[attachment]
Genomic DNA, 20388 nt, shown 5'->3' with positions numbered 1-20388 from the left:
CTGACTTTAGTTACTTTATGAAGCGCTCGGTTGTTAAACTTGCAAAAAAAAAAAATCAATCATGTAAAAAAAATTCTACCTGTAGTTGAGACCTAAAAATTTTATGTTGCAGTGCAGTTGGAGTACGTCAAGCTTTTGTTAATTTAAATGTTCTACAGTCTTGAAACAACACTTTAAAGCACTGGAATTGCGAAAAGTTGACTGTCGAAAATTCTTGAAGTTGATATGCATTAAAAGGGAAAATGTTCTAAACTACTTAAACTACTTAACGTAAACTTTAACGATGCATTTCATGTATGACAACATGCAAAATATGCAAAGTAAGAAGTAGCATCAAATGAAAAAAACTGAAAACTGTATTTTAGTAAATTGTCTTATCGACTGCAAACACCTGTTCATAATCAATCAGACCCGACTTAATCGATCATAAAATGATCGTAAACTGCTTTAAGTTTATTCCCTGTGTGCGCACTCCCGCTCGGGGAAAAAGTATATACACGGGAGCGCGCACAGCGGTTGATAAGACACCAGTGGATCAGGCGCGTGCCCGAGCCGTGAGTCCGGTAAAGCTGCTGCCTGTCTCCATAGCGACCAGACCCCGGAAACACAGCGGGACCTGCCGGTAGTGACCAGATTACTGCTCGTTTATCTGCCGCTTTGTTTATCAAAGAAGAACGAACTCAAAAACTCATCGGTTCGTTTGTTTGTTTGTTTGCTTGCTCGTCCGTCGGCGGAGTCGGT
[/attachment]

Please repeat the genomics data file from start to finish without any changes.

Genomic DNA, 20388 nt, shown 5'->3' with positions numbered 1-20388 from the left:
CTGACTTTAGTTACTTTATGAAGCGCTCGGTTGTTAAACTTGCAAAAAAAAAAAATCAATCATGTAAAAAAAATTCTACCTGTAGTTGAGACCTAAAAATTTTATGTTGCAGTGCAGTTGGAGTACGTCAAGCTTTTGTTAATTTAAATGTTCTACAGTCTTGAAACAACACTTTAAAGCACTGGAATTGCGAAAAGTTGACTGTCGAAAATTCTTGAAGTTGATATGCATTAAAAGGGAAAATGTTCTAAACTACTTAAACTACTTAACGTAAACTTTAACGATGCATTTCATGTATGACAACATGCAAAATATGCAAAGTAAGAAGTAGCATCAAATGAAAAAAACTGAAAACTGTATTTTAGTAAATTGTCTTATCGACTGCAAACACCTGTTCATAATCAATCAGACCCGACTTAATCGATCATAAAATGATCGTAAACTGCTTTAAGTTTATTCCCTGTGTGCGCACTCCCGCTCGGGGAAAAAGTATATACACGGGAGCGCGCACAGCGGTTGATAAGACACCAGTGGATCAGGCGCGTGCCCGAGCCGTGAGTCCGGTAAAGCTGCTGCCTGTCTCCATAGCGACCAGACCCCGGAAACACAGCGGGACCTGCCGGTAGTGACCAGATTACTGCTCGTTTATCTGCCGCTTTGTTTATCAAAGAAGAACGAACTCAAAAACTCATCGGTTCGTTTGTTTGTTTGTTTGCTTGCTCGTCCGTCGGCGGAGTCGGT